From the pre-colonial era the rajas and maharajas have been engrossed in showing off their aristocracy and richness in terms of the luxury expenditures. From having elephants and tigers as pets, to getting engaged in hunting as a hobby, to organize big festivals and of course, flaunting heavy exclusive craftsmanship. They were known by the exceptional artisans present in their court. History shows the exclusive jewelry, clothing and other possessions in royal courts. However, these hobbies were limited to the highest of the class. The lower being deprived of subsistence. In today’s era, the same scenario’s occur with just the social alteration where these crafts men are no more loyal to one noble court but to a market facility. The branded designer wears are the exclusivity at disposal of rich.

The image of Indian society has been highly influenced by the media, Bollywood in particular has been the avenue for trend setting. The novel ‘Devdas ‘written by Sarat Chandra Chattopadhyay was depicted in two very different ways. In 1955 by Bimal Roy Production ,

‘Paro’ was a simple girl from next door adored by her simplicity , cotton saree , low make up and self- esteem and lived in a low profile house as written in the novel . Whereas in 2002, the version of the same story premise presented by Sanjay Leela Bhansali choose a mansion, nothing less than a royal closet, exquisite make up and exceptional beauty to play ‘Parvati’, the so called girl next door. The definition of girl next door has changed so rapidly.

The profile of a house hold is understood in present day with a lot more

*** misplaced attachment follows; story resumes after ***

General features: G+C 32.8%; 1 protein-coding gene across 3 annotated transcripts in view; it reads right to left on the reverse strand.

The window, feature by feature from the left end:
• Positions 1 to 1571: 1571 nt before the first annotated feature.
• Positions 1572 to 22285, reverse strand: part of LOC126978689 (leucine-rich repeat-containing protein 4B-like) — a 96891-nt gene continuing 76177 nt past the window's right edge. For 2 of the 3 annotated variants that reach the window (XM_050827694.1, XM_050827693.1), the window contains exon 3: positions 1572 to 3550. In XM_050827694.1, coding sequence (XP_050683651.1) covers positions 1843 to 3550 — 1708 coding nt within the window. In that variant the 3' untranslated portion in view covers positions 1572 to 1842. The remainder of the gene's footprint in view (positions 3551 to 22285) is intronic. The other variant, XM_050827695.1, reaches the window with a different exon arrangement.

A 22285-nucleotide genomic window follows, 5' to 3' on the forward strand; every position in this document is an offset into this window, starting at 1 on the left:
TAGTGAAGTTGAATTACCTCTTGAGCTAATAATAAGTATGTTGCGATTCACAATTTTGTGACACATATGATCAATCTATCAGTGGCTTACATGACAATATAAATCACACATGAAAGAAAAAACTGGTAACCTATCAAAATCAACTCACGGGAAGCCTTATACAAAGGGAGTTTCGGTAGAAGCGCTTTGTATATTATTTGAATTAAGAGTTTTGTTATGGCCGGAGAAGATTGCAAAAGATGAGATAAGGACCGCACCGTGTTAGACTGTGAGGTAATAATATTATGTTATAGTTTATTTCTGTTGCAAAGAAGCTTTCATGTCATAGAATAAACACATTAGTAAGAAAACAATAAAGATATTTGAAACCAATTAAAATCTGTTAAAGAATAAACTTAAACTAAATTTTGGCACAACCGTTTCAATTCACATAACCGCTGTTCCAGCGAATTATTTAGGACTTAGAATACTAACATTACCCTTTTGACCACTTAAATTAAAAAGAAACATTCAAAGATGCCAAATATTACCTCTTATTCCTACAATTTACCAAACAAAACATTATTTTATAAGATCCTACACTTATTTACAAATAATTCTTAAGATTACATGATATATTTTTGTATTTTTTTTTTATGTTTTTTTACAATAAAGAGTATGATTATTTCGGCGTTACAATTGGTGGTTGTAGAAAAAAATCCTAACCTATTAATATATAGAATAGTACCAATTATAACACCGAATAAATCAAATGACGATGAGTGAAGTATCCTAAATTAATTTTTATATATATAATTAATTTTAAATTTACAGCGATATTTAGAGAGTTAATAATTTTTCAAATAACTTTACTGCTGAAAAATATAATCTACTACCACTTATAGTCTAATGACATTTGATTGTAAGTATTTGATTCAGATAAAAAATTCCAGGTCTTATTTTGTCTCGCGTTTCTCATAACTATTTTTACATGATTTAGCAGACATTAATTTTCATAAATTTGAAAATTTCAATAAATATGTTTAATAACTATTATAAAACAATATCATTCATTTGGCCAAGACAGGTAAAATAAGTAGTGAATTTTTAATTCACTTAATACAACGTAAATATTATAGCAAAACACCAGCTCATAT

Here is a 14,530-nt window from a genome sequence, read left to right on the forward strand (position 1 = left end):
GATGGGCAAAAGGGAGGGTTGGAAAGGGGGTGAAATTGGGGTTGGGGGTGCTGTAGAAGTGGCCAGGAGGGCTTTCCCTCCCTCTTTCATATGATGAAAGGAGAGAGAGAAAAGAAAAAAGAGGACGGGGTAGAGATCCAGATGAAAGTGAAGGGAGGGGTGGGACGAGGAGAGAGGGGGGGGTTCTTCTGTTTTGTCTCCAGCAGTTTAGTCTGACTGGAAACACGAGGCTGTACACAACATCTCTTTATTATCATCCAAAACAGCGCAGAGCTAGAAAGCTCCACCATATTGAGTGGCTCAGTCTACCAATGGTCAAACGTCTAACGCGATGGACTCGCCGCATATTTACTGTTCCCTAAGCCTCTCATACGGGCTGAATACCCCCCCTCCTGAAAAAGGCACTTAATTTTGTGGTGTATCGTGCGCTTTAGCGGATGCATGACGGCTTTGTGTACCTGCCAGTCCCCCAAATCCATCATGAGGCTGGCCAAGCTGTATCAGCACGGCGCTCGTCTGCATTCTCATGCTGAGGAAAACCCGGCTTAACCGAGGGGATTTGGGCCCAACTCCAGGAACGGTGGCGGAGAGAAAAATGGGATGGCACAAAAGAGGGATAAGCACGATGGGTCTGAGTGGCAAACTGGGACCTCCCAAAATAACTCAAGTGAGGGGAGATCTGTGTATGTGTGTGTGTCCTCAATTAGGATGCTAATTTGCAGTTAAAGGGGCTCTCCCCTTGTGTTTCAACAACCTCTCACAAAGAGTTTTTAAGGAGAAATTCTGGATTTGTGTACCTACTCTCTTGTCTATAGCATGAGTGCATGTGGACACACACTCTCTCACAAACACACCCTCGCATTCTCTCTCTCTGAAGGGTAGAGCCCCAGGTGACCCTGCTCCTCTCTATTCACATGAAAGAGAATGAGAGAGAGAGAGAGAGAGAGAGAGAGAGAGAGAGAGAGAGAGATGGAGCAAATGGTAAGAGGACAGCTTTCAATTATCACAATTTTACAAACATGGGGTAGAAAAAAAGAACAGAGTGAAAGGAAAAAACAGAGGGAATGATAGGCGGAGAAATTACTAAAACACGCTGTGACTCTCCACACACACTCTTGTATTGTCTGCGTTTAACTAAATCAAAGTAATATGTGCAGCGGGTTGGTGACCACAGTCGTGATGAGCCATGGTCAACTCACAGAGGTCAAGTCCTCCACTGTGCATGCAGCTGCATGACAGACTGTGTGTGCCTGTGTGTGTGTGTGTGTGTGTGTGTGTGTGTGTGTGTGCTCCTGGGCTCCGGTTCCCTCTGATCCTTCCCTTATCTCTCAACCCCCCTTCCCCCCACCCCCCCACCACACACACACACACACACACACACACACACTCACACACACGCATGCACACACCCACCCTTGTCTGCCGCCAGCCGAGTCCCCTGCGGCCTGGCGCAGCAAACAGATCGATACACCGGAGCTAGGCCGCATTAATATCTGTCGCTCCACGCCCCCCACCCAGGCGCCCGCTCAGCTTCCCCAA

variables. The car, refrigerator, plasma television, air condition is the dire necessity of life which used to be luxury not very long back. There has been prominent trickledown effect in consumption but the mystery remains in the ever increasing gap of rich and poor people. Whether a populated middle class will be a bust or boom for the Indian society remains a mystery. The rapid intrusion of market research firms claims the global urgency of socio economic study of Indian market influences.


 Passionate for love , economics , dance, fashion and living life . Hope to keep getting inspired in life. I believe bringing a change is the cause of our existence and every step that one takes change options in superstructure . Keen in deconstructing anything and everything . I believe we all know what we actually want and eventually achieve that and the rest that comes in the path is just knowledge creation .

Posted by The Indian Economist | For the Curious Mind